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Four-and-a-half years after the Parkerville bushfire, residents continue to rebuild their lives.

Residents still rebuilding as landmark fire case begins

THE live streaming of a trial into the 2014 Parkerville bushfires allows those still reeling from the continued aftermath of the devastating blaze to observe at a safe distance, says long-term hills resident Jacquie Humphrey.

The seven-week trial, which began on Monday with Slater and Gordon representing 189 affected residents against Western Power and its contractor Thiess, will be livestreamed in a WA first.

Four-and-a-half years after the fire, Ms Humphrey continues to rebuild her life.

“Once the green comes back, a lot of people forget, they don’t understand how many are still suffering,” she said.

“Not all cases are suitable for live streaming but in this case, for those who find it distressing to be there in person, they can watch at a safe distance and quietly on their own.

“They can decide when and if they want to stop and walk away.”

The 66-year-old dog trainer and former volunteer firefighter lost so much more than the roof off her house and her business when the bushfire came through on January 12, 2014.

“My partner had a heart attack and died after the fire,” she said.

“The hard part was when they said in the report that it was ‘good fortune’ no lives were lost.

“The stress of the fire and after the fire took its toll leading up to his death.

“You had to fight with everyone, builders, insurers, it was huge.

“The consequence of the fire was that there was so much pressure on families.”

Ms Humphrey, who also lost her father one month after the death of her partner, said she attended the first litigation meeting but PTSD inhibited her from continuing the fight.

“In the early stages of extreme post-traumatic stress disorder, your brain doesn’t function correctly, it’s always in flight or fight mode.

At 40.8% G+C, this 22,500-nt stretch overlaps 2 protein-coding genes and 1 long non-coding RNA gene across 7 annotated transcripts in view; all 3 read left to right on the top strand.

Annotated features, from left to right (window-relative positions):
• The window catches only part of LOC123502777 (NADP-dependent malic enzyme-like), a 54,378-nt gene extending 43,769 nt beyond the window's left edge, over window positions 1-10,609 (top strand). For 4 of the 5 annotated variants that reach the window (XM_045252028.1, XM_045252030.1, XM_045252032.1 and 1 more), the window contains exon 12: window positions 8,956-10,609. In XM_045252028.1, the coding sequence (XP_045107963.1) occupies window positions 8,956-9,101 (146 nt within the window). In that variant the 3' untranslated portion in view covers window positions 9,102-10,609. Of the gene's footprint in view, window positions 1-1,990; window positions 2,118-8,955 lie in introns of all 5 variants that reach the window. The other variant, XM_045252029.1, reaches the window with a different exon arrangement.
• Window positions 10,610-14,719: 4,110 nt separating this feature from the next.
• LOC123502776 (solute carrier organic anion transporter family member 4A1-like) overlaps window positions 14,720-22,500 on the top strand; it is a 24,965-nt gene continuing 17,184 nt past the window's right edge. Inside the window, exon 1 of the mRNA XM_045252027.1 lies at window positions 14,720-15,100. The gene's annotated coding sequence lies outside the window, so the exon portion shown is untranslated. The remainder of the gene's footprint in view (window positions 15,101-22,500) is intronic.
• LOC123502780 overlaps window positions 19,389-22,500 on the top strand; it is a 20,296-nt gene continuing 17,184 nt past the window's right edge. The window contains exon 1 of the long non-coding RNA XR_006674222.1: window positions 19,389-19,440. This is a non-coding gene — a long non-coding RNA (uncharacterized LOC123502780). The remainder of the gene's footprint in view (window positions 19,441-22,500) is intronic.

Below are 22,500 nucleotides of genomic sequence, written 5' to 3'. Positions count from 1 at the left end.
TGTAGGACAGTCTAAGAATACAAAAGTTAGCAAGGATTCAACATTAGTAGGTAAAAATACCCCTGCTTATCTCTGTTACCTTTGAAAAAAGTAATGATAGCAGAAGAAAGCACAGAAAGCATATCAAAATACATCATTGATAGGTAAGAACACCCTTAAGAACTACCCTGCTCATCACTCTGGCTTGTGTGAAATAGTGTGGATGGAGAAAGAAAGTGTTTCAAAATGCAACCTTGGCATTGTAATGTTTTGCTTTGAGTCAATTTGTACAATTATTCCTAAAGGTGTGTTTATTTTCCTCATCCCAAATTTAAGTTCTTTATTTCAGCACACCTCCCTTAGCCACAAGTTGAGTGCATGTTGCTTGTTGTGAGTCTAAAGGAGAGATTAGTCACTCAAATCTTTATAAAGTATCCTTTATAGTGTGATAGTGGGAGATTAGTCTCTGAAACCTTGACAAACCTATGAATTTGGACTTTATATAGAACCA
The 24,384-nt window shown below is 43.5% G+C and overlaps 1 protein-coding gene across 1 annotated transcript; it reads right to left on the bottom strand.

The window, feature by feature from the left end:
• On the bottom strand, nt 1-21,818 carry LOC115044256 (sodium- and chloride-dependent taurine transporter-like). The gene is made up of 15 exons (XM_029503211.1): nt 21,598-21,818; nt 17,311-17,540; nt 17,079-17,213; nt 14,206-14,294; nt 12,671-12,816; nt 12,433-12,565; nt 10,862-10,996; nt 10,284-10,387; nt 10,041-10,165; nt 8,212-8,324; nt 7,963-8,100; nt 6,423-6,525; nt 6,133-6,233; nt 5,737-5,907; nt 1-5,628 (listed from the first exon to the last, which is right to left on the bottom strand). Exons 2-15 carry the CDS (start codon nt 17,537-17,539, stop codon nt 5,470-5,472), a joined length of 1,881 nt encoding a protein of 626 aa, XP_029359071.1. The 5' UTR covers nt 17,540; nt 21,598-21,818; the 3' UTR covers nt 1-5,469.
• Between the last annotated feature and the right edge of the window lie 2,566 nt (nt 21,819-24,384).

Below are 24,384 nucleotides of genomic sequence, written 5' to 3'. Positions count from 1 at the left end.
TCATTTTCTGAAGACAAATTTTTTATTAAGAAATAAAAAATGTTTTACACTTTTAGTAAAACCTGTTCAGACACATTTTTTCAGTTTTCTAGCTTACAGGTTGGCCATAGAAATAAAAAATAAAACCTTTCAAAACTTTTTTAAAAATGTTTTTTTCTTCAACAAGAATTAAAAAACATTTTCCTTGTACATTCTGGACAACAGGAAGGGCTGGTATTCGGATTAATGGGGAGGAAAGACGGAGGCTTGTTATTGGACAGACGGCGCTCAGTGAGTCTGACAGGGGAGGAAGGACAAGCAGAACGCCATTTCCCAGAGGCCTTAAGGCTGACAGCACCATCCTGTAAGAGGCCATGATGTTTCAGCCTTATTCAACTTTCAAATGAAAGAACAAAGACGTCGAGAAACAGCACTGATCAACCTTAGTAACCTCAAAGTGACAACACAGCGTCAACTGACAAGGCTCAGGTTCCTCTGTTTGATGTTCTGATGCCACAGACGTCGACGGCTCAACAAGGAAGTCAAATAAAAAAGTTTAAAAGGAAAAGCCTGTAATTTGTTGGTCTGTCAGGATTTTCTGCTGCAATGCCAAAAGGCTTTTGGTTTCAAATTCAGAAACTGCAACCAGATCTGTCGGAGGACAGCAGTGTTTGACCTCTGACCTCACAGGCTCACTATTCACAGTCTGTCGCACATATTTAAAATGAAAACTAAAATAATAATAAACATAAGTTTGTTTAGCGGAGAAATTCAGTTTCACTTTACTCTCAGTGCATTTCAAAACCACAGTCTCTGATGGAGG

“I was incapable of making decisions at that point in time, I thought this is way too much for me…I wasn’t coping.”

“Because I didn’t actually get involved, for me it (the streamed case) is very important, very valuable.”

She commended the difficult task of lead plaintiffs Sandra and Garry Elwood.

“Who’s to say something else like this isn’t going to happen again?

“We all need to know the outcome, how it was handled and what’s going on.”

Slater and Gordon lawyers applied for the trial to be publicly viewable in the interest of open justice, with practice group leader Rory Walsh saying public interest extended beyond those directly impacted by the Parkerville, Stoneville and Mt Helena bushfires.

“It not only raises liability issues arising from this bushfire, but also squarely raises for determination by this Court, what responsibility Western Power has in relation to inspecting and maintaining power poles on private properties,” Mr Walsh said.

“Given there are over 100,000 privately owned poles across the Western Power Network, many of which are in areas of high bushfire risk, there is significant public interest in having this issue resolved.”

An EnergySafety report found a termite and fungal rot-damaged wooden power pole fell and ignited ground vegetation, starting the fire and leading to the destruction of 57 homes.

Western Power said it had adequate systems of inspection, maintenance and replacement of wooden poles in its network.

“The pole was not part of Western Power’s network,” the spokesperson said.

“It is the responsibility of a property owner to keep private electrical infrastructure on their property in a fit and safe condition.” 

The trial could run until August 31 – go to www.supremecourt.wa.gov.au then the media and publications tab under transcripts and videos.

By Claire Ottaviano

About The Editorial Team

Echo News gives readers an alternative to other media outlets in WA and enjoys a very high rate of readership in its distribution area. Our Echo News team are a small group of devoted individuals who work hard to give the local community an easy to read, yet intelligent mix of local community stories.

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